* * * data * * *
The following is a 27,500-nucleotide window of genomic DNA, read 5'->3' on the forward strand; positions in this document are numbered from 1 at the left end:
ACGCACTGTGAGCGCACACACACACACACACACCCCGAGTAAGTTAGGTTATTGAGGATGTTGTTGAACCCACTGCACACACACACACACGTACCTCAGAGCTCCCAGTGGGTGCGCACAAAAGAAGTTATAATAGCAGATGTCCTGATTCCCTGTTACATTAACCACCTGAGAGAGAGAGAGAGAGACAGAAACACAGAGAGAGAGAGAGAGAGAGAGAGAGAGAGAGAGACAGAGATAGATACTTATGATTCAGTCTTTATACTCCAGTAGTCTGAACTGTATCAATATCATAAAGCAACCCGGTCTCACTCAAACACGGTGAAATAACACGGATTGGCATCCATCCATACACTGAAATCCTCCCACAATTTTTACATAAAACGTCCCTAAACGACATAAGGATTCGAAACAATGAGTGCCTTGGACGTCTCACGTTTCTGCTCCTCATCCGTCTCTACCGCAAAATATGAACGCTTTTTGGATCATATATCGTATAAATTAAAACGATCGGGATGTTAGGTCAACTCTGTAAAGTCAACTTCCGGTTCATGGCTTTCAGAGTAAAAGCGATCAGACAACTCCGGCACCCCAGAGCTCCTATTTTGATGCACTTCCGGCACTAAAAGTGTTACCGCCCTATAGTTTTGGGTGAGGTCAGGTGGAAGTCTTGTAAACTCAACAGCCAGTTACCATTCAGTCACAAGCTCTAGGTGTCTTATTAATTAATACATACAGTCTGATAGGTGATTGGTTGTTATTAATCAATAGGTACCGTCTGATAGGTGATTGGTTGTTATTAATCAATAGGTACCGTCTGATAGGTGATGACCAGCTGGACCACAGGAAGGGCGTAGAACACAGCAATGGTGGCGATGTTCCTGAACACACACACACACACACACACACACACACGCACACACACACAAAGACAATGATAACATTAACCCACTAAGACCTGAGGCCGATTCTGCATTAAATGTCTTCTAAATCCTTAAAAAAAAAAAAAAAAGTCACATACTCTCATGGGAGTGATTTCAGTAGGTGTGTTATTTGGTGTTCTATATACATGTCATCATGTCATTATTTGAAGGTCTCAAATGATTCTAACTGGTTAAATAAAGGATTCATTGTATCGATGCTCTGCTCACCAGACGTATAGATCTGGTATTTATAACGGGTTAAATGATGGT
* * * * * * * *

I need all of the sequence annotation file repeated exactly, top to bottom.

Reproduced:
The following is a 27,500-nucleotide window of genomic DNA, read 5'->3' on the forward strand; positions in this document are numbered from 1 at the left end:
ACGCACTGTGAGCGCACACACACACACACACACCCCGAGTAAGTTAGGTTATTGAGGATGTTGTTGAACCCACTGCACACACACACACACGTACCTCAGAGCTCCCAGTGGGTGCGCACAAAAGAAGTTATAATAGCAGATGTCCTGATTCCCTGTTACATTAACCACCTGAGAGAGAGAGAGAGAGACAGAAACACAGAGAGAGAGAGAGAGAGAGAGAGAGAGAGAGAGACAGAGATAGATACTTATGATTCAGTCTTTATACTCCAGTAGTCTGAACTGTATCAATATCATAAAGCAACCCGGTCTCACTCAAACACGGTGAAATAACACGGATTGGCATCCATCCATACACTGAAATCCTCCCACAATTTTTACATAAAACGTCCCTAAACGACATAAGGATTCGAAACAATGAGTGCCTTGGACGTCTCACGTTTCTGCTCCTCATCCGTCTCTACCGCAAAATATGAACGCTTTTTGGATCATATATCGTATAAATTAAAACGATCGGGATGTTAGGTCAACTCTGTAAAGTCAACTTCCGGTTCATGGCTTTCAGAGTAAAAGCGATCAGACAACTCCGGCACCCCAGAGCTCCTATTTTGATGCACTTCCGGCACTAAAAGTGTTACCGCCCTATAGTTTTGGGTGAGGTCAGGTGGAAGTCTTGTAAACTCAACAGCCAGTTACCATTCAGTCACAAGCTCTAGGTGTCTTATTAATTAATACATACAGTCTGATAGGTGATTGGTTGTTATTAATCAATAGGTACCGTCTGATAGGTGATTGGTTGTTATTAATCAATAGGTACCGTCTGATAGGTGATGACCAGCTGGACCACAGGAAGGGCGTAGAACACAGCAATGGTGGCGATGTTCCTGAACACACACACACACACACACACACACACACGCACACACACACAAAGACAATGATAACATTAACCCACTAAGACCTGAGGCCGATTCTGCATTAAATGTCTTCTAAATCCTTAAAAAAAAAAAAAAAAGTCACATACTCTCATGGGAGTGATTTCAGTAGGTGTGTTATTTGGTGTTCTATATACATGTCATCATGTCATTATTTGAAGGTCTCAAATGATTCTAACTGGTTAAATAAAGGATTCATTGTATCGATGCTCTGCTCACCAGACGTATAGATCTGGTATTTATAACGGGTTAAATGATGGT